Sometimes I think that writers are the mule of the creative world. So much of other people’s successes are ridden on the backs of writers who act as inspiration, source material, and the basis for others to begin a project. It is grueling and, a lot of times, not very glamorous.
I think the most direct example is in film and TV—it starts with a script, a writer’s vision. And yet, there are few screenwriters who are household names. It is the actors and sometimes the directors that get the most widespread recognition or fame.
It’s an odd position to be in. On the one hand, many writers (myself included) wouldn’t feel completely at ease with being in the spotlight—it is one of the appeals of the creative force of writing, it can be almost anonymous. On the other hand, it can be difficult to see so much praise and recognition piled on all the other aspects of the completed project before someone even acknowledges the initial reason for there being a project in the first place—the writer.
This is where it all often begins. The writer. How often have you learned that a movie was based on a book or short story way after the fact? How many times do you think you’ve probably passed a writer on the street and not recognized her/him? It’s odd to think about how often the “source material” for an art exhibit, movie, or performance has been the creative force of a writer that goes almost unacknowledged by the audience.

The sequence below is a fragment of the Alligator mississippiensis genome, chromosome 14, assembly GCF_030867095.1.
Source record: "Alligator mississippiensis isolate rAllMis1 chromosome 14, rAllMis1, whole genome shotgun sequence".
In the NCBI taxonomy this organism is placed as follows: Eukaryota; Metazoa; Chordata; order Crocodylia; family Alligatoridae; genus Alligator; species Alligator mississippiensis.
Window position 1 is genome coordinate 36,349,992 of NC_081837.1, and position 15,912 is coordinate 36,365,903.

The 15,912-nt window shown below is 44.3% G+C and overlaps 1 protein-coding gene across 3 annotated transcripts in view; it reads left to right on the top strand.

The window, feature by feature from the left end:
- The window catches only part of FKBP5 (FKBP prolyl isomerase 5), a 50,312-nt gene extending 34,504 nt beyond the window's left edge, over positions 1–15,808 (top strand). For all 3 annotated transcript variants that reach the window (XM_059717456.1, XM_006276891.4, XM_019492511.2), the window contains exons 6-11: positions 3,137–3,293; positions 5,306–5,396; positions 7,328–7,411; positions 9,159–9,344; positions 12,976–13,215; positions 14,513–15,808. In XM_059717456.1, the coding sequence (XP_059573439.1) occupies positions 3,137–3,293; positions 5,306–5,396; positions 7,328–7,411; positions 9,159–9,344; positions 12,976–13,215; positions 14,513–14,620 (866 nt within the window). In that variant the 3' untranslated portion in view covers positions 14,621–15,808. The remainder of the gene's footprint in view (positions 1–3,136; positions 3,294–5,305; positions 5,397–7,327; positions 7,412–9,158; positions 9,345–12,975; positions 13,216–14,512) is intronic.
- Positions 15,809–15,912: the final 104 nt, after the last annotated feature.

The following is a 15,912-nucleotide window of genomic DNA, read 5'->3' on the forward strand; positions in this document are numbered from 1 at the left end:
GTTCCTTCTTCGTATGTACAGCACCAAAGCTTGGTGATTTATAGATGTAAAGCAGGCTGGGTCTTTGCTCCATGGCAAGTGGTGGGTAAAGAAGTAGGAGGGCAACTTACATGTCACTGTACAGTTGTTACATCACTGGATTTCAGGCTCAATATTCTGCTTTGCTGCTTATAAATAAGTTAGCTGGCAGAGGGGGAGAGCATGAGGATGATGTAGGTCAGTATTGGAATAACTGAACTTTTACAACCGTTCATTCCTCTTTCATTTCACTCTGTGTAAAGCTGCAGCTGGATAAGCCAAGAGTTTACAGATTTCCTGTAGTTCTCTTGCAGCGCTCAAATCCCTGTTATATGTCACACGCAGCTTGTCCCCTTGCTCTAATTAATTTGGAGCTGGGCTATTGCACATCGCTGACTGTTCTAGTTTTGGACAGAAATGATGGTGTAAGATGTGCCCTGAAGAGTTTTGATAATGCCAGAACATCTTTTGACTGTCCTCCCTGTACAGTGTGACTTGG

This isn’t to lessen the creative strength of other art forms, performers, filmmakers, etc. There is a unique skill in adapting another artist’s words and vision and, in the end, it is part of a beautiful world of creativity that fuels us all. All of it is important. And it certainly isn’t their fault that their art is more easily recognizable and accepted by a general audience. It just always makes me think about the nature of being a writer.
While currently there seems to be a cultural shift towards a more widespread appreciation of writers in TV shows (or more accurately, “showrunners “who write, direct, produce and many times act in their shows), there is something to be said for the quiet strength and creative drive of the writer—a creative force which is oftentimes the genesis of it all and yet most likely the most quiet and unrecognizable part of the process.
I don’t know if it should change or if it really bothers me that much, it just sparks a curiosity in me. Does the average person just not like analyzing the process of writing and the source material? Is there something uncomfortable with recognizing the beginning of things or the raw material? Or do people just really not like reading that much?
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